(back) Subject: Re: Virgil again From: firstname.lastname@example.org (Douglas A. Campbell) Date: Wed, 21 Jan 1998 18:42:43 EST On Tue, 20 Jan 1998 23:39:55 -0800 Dave Pitzer <email@example.com> writes: >Douglas A. Campbell wrote: And the two new fans you mention...are they, as you say, >"Virgil >Fox fans" or fans of the *music* he performed. Could they, for >example, >name one composition (or composer) on any of Mr. Fox's recordings that >they heard? Have they since purchased any pipe organ recordings? Have >they expressed an interest in other organ compositions? Has Virgil >started them off on a love affair with organ music in general? If so, >then Virgil did his job; he served his instrument and the music. If >not... >David Pitzer David, YES YES YES ....and... YES ! Douglas A. Campbell Skaneateles, NY P.S. Virgil used an electronic (Black Beauty) primarily because there were so few venues available that had working pipe organs! When in Syracuse, Virgil, although scheduled to "use" Black Beauty in a concert, would do his daily practicing on the Casavant at First Baptist Church - THAT organ BTW is being re-built and re-installled in Florida by Mike Quimby. Fox often called it "one of my MOST favorite instruments" -DAC > > > >"Pipe Up and Be Heard!" >PipeChat: A discussion List for pipe/digital organs & related topics >HOMEPAGE : http://www.pipechat.org >List: mailto:firstname.lastname@example.org >Administration: mailto:email@example.com >Subscribe/Unsubscribe: mailto:firstname.lastname@example.org > >
(back) Subject: Re: Re: Virgil's Defense From: DudelK <DudelK@aol.com> Date: Wed, 21 Jan 1998 18:56:30 EST In a message dated 98-01-21 10:24:28 EST, you write: << he Revelation Lights years were theatrical. It was a time, (for you younger ones who don't remember) of Bernstein, etc... Television was just being discovered >> I believe we're talking about the 70s, and if my frail middle-age memory serves, television had been "discovered" a good long time before that. I seem to recall Bernstein and others being on TV when I was a good bit younger -- like in the mid-50s or so. None of which takes anything away from Virgil, who certainly doesn't need defending at this late date. Somewhere I read him described as a musician who happened to play the organ. I couldn't say it better! Dudel, who definitely remembers the first time he heard Virgil in 1961 and much of what he played on that occasion!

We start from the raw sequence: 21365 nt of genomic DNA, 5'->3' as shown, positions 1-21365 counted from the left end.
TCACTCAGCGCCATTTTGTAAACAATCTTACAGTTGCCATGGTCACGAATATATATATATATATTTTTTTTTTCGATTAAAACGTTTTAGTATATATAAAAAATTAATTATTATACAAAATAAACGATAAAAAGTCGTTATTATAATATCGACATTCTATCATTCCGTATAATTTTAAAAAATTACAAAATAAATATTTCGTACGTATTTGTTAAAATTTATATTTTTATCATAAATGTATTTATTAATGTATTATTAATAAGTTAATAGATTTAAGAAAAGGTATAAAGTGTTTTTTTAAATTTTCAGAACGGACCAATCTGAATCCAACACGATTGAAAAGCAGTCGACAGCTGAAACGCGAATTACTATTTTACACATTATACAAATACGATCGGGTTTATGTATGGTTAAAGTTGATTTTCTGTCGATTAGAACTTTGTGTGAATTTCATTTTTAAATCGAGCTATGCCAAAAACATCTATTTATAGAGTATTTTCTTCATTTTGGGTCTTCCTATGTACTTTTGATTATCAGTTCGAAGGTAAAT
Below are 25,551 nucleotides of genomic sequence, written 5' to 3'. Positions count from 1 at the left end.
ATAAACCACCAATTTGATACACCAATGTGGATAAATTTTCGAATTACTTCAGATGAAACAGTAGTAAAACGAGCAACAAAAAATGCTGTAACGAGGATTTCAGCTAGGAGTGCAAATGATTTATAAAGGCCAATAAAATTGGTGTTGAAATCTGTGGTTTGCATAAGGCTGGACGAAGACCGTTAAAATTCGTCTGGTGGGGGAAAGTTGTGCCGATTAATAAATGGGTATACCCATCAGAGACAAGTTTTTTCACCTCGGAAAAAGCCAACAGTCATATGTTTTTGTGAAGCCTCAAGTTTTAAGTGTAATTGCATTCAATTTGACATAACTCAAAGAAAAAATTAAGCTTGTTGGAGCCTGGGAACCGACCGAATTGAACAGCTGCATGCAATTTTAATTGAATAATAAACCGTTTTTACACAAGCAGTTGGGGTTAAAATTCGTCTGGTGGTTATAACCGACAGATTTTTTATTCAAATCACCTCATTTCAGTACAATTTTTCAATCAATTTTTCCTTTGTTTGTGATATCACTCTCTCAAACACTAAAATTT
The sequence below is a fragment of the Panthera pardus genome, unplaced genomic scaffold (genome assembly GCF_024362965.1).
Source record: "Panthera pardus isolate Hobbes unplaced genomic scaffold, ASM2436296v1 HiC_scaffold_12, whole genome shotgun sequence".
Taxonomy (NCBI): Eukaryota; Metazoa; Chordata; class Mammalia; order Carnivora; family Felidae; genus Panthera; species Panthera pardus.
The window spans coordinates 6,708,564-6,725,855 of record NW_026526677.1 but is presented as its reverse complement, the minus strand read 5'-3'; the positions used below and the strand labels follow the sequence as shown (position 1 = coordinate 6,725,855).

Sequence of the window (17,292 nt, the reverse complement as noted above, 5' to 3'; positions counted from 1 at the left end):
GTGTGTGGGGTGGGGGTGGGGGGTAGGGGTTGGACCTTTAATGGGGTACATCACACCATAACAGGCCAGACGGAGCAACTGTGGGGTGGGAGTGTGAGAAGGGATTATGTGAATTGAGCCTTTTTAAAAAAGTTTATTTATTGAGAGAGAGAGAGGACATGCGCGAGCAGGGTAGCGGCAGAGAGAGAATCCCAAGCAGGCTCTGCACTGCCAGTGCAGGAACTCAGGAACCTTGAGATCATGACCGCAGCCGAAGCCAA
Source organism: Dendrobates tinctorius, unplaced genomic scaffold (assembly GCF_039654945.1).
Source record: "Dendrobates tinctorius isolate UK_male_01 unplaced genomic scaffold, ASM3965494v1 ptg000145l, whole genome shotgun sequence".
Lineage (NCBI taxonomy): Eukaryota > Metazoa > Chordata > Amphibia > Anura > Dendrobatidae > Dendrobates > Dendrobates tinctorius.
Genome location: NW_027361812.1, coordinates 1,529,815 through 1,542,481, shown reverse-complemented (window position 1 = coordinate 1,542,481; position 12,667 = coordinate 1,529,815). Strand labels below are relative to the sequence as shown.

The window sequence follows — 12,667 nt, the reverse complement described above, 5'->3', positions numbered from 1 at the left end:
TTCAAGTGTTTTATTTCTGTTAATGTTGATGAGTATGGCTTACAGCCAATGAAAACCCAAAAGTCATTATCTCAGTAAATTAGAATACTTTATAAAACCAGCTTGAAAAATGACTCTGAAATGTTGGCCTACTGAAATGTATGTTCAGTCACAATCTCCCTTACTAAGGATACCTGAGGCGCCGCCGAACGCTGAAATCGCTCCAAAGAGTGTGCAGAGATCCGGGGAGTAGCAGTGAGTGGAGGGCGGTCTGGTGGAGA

(back) Subject: Re: MIDI vs copyright From: Ron Yost <email@example.com> Date: Wed, 21 Jan 1998 16:44:26 -0800 Amen Bill! No offense, folks, but WHY must EVERYONE'S motives be suspect on this list??? I cannot play keyboard either, and am in the same boat as Bill .. except that I wanted to use Midiscan for converting very early piano music, which is long since in the public domain! (Yes, I am sure.) Midiscan failed miserably! and I wanted to try and prevent other folks from purchasing it and wasting their money, if possible. I STRONGLY resent being prejudged as a thief!!! Please, Mr. Harrison, mind your own business! I have nothing to prove to you .. nor do any other people on this list! Assume the worst of your own actions, if you must, but please don't assume the rest of us are criminals. Oh .. the original poster wanted to utilize Midiscan because he is BLIND and cannot SEE a printed score, in case that little fact had escaped your notice. If the music were available in braille, he would have chosen that route. I'm truly sorry to be posting this, friends, but this realllly gets to me! :) Sheesh. Ron Yost Paso Robles, Calif. At 04:59 7:24 PM 1/21/98 -0500, you wrote: >Concerning converting sheet music into MIDI files Peter Harrison wrote: > >> Great for what - breaching copyright in yet another way! > >Not everyone with musical interests has the ability to play an >instrument. The only way I can play any musical instrument is via MIDI. >When I purchase sheet music I must convert it to MIDI just to use it. I >am NOT violating any copyright by doing so! If I could purchase the >music as a MIDI file instead of on paper, I would gladly do so!. Just >because I convert the music to MIDI files does not imply that I will >distribute those files in violation of copyright. When I purchase sheet >music, I am purchasing the right to play the music myself! If I choose >to play it by MIDI, that's my business!
(back) Subject: SANFILIPPO COLLECTION BROCHURES From: Robert Ridgeway <firstname.lastname@example.org> Date: Wed, 21 Jan 1998 19:12:18 -0600 The second printing of the Sanfilippo Collection brochure is now available. It is revised extensively and is, like the first printing, in full color with many fine photos of instruments and items in the collection. It is available by mail for $10.00 plus $1.00 s/h for a total of $11.00. Checks should be made out to THE VICTORIAN PALACE and sent to: John B. Sanfilippo & Son, Inc. Attn. Laura Rogers 2299 Busse Road Elk Grove Village, IL 60007 Please indicate on your check that it is for brochures and the quantity desired. They will be mailed out promptly. Two new CD's of the 5/80 Wurlitzer pipe organ are due to be released within a couple of weeks and I shall post that information when they are available. Thank you to all for your continued interest in the collection. Sincerely, Robert Ridgeway, Curator SANFILIPPO COLLECTION